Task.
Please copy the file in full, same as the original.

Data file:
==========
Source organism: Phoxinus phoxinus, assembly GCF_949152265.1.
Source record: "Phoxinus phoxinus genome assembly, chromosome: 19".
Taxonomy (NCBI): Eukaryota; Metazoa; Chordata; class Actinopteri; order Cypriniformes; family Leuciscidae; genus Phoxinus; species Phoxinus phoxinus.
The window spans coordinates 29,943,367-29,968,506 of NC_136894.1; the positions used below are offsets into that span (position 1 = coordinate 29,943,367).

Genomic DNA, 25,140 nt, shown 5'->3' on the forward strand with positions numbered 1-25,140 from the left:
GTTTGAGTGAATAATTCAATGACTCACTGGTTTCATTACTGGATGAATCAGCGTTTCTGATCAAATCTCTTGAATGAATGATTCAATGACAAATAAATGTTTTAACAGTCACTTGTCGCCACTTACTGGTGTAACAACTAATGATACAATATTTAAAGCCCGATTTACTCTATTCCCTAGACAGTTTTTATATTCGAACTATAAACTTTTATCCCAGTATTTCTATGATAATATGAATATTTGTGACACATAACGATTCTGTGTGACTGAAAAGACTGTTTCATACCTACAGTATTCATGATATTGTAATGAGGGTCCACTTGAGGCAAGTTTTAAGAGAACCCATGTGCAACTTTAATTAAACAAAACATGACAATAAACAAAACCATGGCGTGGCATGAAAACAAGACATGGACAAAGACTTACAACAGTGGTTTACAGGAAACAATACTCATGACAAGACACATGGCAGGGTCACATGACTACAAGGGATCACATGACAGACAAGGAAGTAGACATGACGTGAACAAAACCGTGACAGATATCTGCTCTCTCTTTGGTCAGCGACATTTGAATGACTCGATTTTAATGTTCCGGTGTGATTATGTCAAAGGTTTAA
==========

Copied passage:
Source organism: Phoxinus phoxinus, assembly GCF_949152265.1.
Source record: "Phoxinus phoxinus genome assembly, chromosome: 19".
Taxonomy (NCBI): Eukaryota; Metazoa; Chordata; class Actinopteri; order Cypriniformes; family Leuciscidae; genus Phoxinus; species Phoxinus phoxinus.
The window spans coordinates 29,943,367-29,968,506 of NC_136894.1; the positions used below are offsets into that span (position 1 = coordinate 29,943,367).

Genomic DNA, 25,140 nt, shown 5'->3' on the forward strand with positions numbered 1-25,140 from the left:
GTTTGAGTGAATAATTCAATGACTCACTGGTTTCATTACTGGATGAATCAGCGTTTCTGATCAAATCTCTTGAATGAATGATTCAATGACAAATAAATGTTTTAACAGTCACTTGTCGCCACTTACTGGTGTAACAACTAATGATACAATATTTAAAGCCCGATTTACTCTATTCCCTAGACAGTTTTTATATTCGAACTATAAACTTTTATCCCAGTATTTCTATGATAATATGAATATTTGTGACACATAACGATTCTGTGTGACTGAAAAGACTGTTTCATACCTACAGTATTCATGATATTGTAATGAGGGTCCACTTGAGGCAAGTTTTAAGAGAACCCATGTGCAACTTTAATTAAACAAAACATGACAATAAACAAAACCATGGCGTGGCATGAAAACAAGACATGGACAAAGACTTACAACAGTGGTTTACAGGAAACAATACTCATGACAAGACACATGGCAGGGTCACATGACTACAAGGGATCACATGACAGACAAGGAAGTAGACATGACGTGAACAAAACCGTGACAGATATCTGCTCTCTCTTTGGTCAGCGACATTTGAATGACTCGATTTTAATGTTCCGGTGTGATTATGTCAAAGGTTTAA